The Reds' widemen were given freedom to roam the City half at Anfield on Sunday, and their incisive runs and clever link-up play inhibited the visitors and proved to be decisiveANALYSIS
By Tom Maston
If Liverpool’s previous nine Premier League victories had allowed them to dream of glory, then their 10th on the bounce, against arguably their biggest title rivals, may well have their supporters expecting a first league title for 24 years.
Full of the pacey counter-attacks that have become a signature of Brendan Rodgers’ side this season, they tore Manchester City apart for long stages, and if not for a David Silva-inspired comeback from the Blues they would have secured a fairly routine victory.
As it was, Philippe Coutinho’s fine finish after Vincent Kompany’s error proved enough to secure the points for the Reds, but despite a typically breathtaking start they did not have it all their own way.
But against Manchester City they were set to come up against one of the league’s meanest defences, and one which were yet to concede a goal inside the opening 15 minutes this season.
So for Raheem Sterling to open the scoring in front of the Kop after just six minutes will have sent shockwaves running through the City defence. With Kompany not fully fit and a backline that looked susceptible to any kind of pace, they never recovered.
Though as a team they made a 23 interceptions – with Pablo Zabaleta making 10 on his own at right-back – they were only able to make 65% of their tackles successfully.
The fact that they were unable to keep the ball in their own half also inhibited them; they surrendered possession 20 times in that area, inviting more pressure. Only once this season has their passing accuracy in their own half been lower than the 86% they mustered on Sunday.
The confidence of the away side was largely hit by their inability to pick up the runs of Sterling and Coutinho as the wide men ran riot.
To call the Liverpool pair wingers would be to do them a disservice. Rodgers sets them up to start out wide but in truth they are given the freedom to pop up wherever they best see fit.
Coutinho’s touch map clearly shows his starting position on the right-hand side, but the sheer number of times he picked up the ball in a central role shows just how difficult a task Pellegrini’s defenders had in keeping tabs on him. Even when he was moved to the left he continued to probe centrally.
It is impossible to tell from Sterling's map where exactly the youngster was supposed to be playing, but far from the anarchy it suggests in isolation, as part of this Liverpool system it just seems to work. Like Coutinho, he swapped wings in the second half but continued to drive through the middle in tandem with Suarez.
When you compare those two with those of City’s widemen, Jesus Navas and Samir Nasri, it is clear to see why they failed to have the same impact. Both were glued to their respective touchlines and were largely anonymous because of it.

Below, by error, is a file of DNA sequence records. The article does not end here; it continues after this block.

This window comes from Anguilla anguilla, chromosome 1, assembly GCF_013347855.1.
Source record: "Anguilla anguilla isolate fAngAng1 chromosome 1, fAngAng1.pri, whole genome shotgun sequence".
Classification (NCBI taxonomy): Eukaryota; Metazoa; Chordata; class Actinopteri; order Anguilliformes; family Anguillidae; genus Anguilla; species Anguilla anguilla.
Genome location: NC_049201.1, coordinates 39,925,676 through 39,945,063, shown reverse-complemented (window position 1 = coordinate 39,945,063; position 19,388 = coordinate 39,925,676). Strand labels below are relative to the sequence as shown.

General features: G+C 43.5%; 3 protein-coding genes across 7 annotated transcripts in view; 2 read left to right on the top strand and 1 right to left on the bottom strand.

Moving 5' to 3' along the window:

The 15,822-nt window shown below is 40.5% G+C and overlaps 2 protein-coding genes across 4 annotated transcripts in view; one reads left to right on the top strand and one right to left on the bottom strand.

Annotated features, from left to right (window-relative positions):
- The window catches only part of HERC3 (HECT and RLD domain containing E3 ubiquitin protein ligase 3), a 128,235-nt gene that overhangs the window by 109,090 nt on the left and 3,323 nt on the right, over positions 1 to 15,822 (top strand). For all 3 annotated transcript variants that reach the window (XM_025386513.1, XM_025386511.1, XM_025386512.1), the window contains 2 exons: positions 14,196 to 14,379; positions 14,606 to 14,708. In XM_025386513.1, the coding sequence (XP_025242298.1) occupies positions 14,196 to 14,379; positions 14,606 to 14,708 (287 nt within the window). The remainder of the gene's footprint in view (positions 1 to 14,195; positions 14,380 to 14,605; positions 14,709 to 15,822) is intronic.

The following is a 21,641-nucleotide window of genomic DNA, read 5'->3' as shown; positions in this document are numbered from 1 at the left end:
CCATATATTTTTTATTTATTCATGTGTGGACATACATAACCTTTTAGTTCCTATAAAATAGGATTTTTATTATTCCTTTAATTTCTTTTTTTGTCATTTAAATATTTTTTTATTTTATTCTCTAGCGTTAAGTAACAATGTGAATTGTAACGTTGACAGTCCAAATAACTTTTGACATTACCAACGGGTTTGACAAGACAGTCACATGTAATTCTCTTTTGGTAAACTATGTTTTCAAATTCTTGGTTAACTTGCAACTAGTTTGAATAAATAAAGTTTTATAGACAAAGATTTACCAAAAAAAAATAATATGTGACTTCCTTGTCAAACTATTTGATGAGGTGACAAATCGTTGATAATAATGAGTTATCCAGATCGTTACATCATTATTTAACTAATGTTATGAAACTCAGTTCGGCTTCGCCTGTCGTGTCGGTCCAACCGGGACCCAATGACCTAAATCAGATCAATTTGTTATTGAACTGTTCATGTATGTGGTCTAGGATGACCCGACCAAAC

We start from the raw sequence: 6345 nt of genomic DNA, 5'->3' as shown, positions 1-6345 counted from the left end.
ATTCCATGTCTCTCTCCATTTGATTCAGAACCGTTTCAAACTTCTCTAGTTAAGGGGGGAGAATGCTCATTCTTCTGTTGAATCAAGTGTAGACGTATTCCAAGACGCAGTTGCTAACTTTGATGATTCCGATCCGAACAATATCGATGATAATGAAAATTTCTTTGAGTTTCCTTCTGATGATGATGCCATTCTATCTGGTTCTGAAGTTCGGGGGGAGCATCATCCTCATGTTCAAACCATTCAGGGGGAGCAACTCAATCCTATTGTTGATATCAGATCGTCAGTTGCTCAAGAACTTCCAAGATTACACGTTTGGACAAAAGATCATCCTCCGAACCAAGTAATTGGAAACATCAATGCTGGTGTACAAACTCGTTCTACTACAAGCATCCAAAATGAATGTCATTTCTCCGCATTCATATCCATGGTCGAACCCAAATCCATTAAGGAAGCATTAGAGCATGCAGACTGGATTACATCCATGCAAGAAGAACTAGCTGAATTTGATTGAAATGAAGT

Rodgers' modern tactics in allowing his creative players freedom to express themselves has paid dividends in recent weeks and especially here. It helped swamp City, restricting everybody in their defensive roles and blunted the wingers' impact.
But the players are not just handed free roles, attacking at will; Coutinho made a season-high total of five successful tackles – more than anyone else in Red on the day.
Fortunately for the visitors, they did have one man who was allowed to roam in the guise of the mercurial Silva. A goal and an assist from the Spaniard almost stole the Blues a point, and though he missed a gilt-edged chance to complete a remarkable a comeback and possibly seal the title, his performance cannot be overlooked.
No player attempted more passes than his 65 during the crucial encounter, with his accuracy an impressive 85% in such a high-pressure (and high-pressing) setting. Though he wasn’t able to make as many successful dribbles as he would have liked, with just one run leading to anything of note, he was certainly the pick of the City side as they stretched their number of second-half goals this season to a Premier League high of 49.
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Navas could barely take his eyes off the Kop during the pre-match Hillsborough tributes, and whether he was caught up in the emotion of the day is unclear, but Milner certainly improved his team after his introduction. As an example, he was successful with 79% of his passes in the Liverpool half, a clear improvement on the 64% that Navas managed.
As it was, the showings of both Silva and Milner were not enough to salvage anything from the game for City. The two proved to be the exception rather than the norm. Liverpool were able to call upon a number of individuals at the top of their game as they grabbed a 10th consecutive league victory.
Of all Coutinho's touches on the day, his sweet strike following Kompany's hashed clearance proved decisive. The Brazilian was pushed further forward - and over to the left - following Daniel Sturridge's withdrawal, but he popped up in the middle once again to keep up Liverpool's fine record against the top teams.
In their five home meetings with top seven sides they have scored 17 goals and conceded just three. If they can maintain that record against Chelsea in their next home match then the title will be almost within their grasp.
Liverpool have become favourites for the title by playing irresistible, fast-paced football. While there is no suggestion that they will veer away from that in the next four crucial games, they showed here that they have the know-how and belief to dig deep when things don't go their way. At this moment in time, Rodgers' firebrands can do absolutely anything.
Stats and graphics provided by Opta